Today, I am interviewed by Linda Annan, editor of American-Ghanaian Obaasema Magazine, in the international online blogging/citizen media community Global Voices.
Global Voices is an amazing site that pulls together stories from blogs all over the world, with a focus on the areas we do not hear from every day. The community is largely volunteer-driven and is co-founded by celebrity blogger “My Heart’s in Accra”/Ethan Zuckerman.
Here is an excerpt from my interview:
How and why did you get into blogging? And why Ghanablogging?
In 2006 I was living in Paris and started blogging to keep in touch with family and friends and write about my impressions of my new life. At the time, some Swedish friends had blogs at home. I have always loved to write and thought it was a brilliant forum, but couldn’t really find my own tone or topic. However, when I knew I was going to move to Paris, I found myself reading blogs, not books, about Parisian life. I think that spurred the decision to start blogging myself.
In Paris, I was invited to a blog meet-up, hosted by blogger Petite Anglais (who later got a book deal out of her blog). It was great to meet with other bloggers and it turned out two of them worked within the same big organization as me at the time!
So in 2007, when I moved to Ghana I continued blogging and was always on the lookout for Ghanaian blogs. When I had found enough of them, I organized the first meet-up with a friend. It was in July 2008, and eight bloggers came. We decided on the name GhanaBlogging as we wanted the action in the name. We are all doers.
What are you referring to when you say you love the shift from online presence to real life meetings?
When people think of blogging, they think about a lonely person in front of a computer, when in reality it really is a network! Blogging comes with belonging somewhere, blogging is an activity that has strengthened my relationship to Ghana. So yes, my blog is online, but many real life meetings have come out of it!
Read the full Global Voices interview here.
When was the last time you went to an art museum at an airport?
For me, it was in August. I wrote a snapshot article for Swedish newsletter Spana! from my experience Rijksmuseum at Schiphol Airport in Holland.
With Google Translate (and some translating services on my own) it goes something like this:
AMSTERDAM: Between two flights I haste to Terminal D at Amsterdam International Airport Schiphol. Passing VIP lounges and chocolate disks you can find a branch of the Dutch Rijksmuseum. Here some 20 works are displayed, mostly paintings from the era of Dutch great painting. Three visitors of all ages – and a suitcase – are scattered in the room and below we can see the excitement travelers.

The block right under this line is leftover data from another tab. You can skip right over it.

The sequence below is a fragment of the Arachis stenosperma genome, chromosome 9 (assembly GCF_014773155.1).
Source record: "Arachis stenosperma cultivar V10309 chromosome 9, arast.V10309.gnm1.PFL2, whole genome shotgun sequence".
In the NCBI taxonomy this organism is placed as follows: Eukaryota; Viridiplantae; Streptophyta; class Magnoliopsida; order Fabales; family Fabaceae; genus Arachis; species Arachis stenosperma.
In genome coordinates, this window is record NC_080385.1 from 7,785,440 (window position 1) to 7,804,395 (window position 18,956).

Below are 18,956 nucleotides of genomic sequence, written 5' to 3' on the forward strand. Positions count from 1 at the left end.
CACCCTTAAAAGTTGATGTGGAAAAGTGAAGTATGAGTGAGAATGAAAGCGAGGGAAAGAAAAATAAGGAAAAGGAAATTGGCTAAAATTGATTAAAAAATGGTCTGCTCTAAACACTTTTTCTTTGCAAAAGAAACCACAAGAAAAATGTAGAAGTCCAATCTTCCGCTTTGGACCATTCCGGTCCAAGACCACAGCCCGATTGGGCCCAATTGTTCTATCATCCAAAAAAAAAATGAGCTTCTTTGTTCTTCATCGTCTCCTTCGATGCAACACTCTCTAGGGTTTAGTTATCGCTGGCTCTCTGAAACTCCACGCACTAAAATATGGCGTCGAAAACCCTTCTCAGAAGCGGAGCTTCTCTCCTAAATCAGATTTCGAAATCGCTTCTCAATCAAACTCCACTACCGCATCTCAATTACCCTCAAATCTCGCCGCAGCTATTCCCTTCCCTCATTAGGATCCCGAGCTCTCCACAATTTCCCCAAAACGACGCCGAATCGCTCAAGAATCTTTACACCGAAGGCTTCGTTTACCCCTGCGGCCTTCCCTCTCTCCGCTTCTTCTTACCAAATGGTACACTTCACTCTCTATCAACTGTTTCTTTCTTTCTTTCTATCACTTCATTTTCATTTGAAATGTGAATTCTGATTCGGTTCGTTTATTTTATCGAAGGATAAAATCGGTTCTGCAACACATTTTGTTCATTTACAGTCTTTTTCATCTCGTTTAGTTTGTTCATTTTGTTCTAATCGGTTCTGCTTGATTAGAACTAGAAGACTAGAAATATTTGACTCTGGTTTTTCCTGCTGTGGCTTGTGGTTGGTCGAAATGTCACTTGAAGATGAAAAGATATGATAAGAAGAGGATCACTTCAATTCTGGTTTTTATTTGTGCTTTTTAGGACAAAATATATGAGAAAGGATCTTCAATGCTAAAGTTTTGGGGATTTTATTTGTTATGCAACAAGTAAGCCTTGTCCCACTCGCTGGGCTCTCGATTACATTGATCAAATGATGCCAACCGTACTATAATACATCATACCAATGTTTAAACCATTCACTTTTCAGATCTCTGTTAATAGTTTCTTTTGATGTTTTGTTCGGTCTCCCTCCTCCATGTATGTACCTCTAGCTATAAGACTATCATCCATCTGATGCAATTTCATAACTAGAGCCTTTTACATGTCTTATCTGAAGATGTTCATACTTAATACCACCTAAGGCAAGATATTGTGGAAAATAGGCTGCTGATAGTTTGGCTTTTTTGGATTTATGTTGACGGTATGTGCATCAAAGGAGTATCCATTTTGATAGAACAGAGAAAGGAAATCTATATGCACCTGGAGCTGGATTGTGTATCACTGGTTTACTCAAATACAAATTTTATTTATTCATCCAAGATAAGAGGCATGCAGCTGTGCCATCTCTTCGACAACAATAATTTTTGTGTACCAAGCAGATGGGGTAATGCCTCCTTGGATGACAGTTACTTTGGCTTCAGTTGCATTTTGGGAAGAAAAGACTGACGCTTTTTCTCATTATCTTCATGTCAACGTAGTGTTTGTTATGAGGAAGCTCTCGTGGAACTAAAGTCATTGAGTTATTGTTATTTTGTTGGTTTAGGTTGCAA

Dutch Lisa is standing viewing a portrait.
– I always take my time to go by here. Anyway now the money is finished!
She laughs and holds up a shopping bag.
Despite a gift shop which is at least as large as the exhibition space, the Rijksmuseum at Schiphol provides a unique opportunity not to consume during the waiting time at the airport. With its very existence the museum site challenges the space – are airports really public places when they most closely resemble shopping palaces?
Lisa with the bag is also critical.
– The selection is too narrow. At the Rijksmuseum in Amsterdam, there is so much more.
Apparently, the Rijksmuseum thought the same thing, for later this year will open a new, larger museum at Schiphol airport.
Find the article in original in the Spana! September edition (click on Netherlands).
Surprisingly, there was an article on Ghana too in the newsletter, but not by me but by fellow Ghanablogging member Osabutey Anny – translated into Swedish! I must say this network is going places…
Some time ago, I read a poem by a Swedish blogger who had just taken the most recent word searches leading to her blog and created poetry out of those words. Below is my attempt. I hereby challenge seven fellow bloggers to do the same and then challenge seven others! MayaMame, AntiRhythm, Nina Ruthström, Wayan, Chris Blattman, Adventures From The Bedrooms of African Women and Accra Books and Things.
documentary about sponsoring education
learn twi audio
digital anthropologist job search
moving back to ghana blog
blogs in sweden
nordic africa conference
what does a ghana drivers license look like?
ghana driver licence image
universities in ghana
ashesi campus berekuso
redness and itchy from red ant bite image
valcano non ha
learn twi audio
living in africa
wanlov the kubolor
how to kill red ants in palm trees
Alain de Botton, “recent writer-in-residence at Heathrow airport” (sic!) and also the writer of a wonderful little book On Love that had an impression on me, now dreams up a world without planes, of course relating to the volcanic disruptions of air traffic.
Everything would, of course, go very slowly. It would take two days to reach Rome, a month before one finally sailed exultantly into Sydney harbour. And yet there would be benefits tied up in this languor.
Those who had known the age of planes would recall the confusion they had felt upon arriving in Mumbai or Rio, Auckland or Montego Bay, only hours after leaving home, their slight sickness and bewilderment lending credence to the old Arabic saying that the soul invariably travels at the speed of a camel.
I urge you to read the whole BBC column by de Botton. It somehow has a soothingly effect on my nerves when I think about how the volcanic ash cloud may steal my summer in Sweden away from me…
Thanks to GeorgiaP for the tip!
Drawing borrowed from Kathy.
University World News picked up my blog story from last week about Ashesi’s honour system. See here.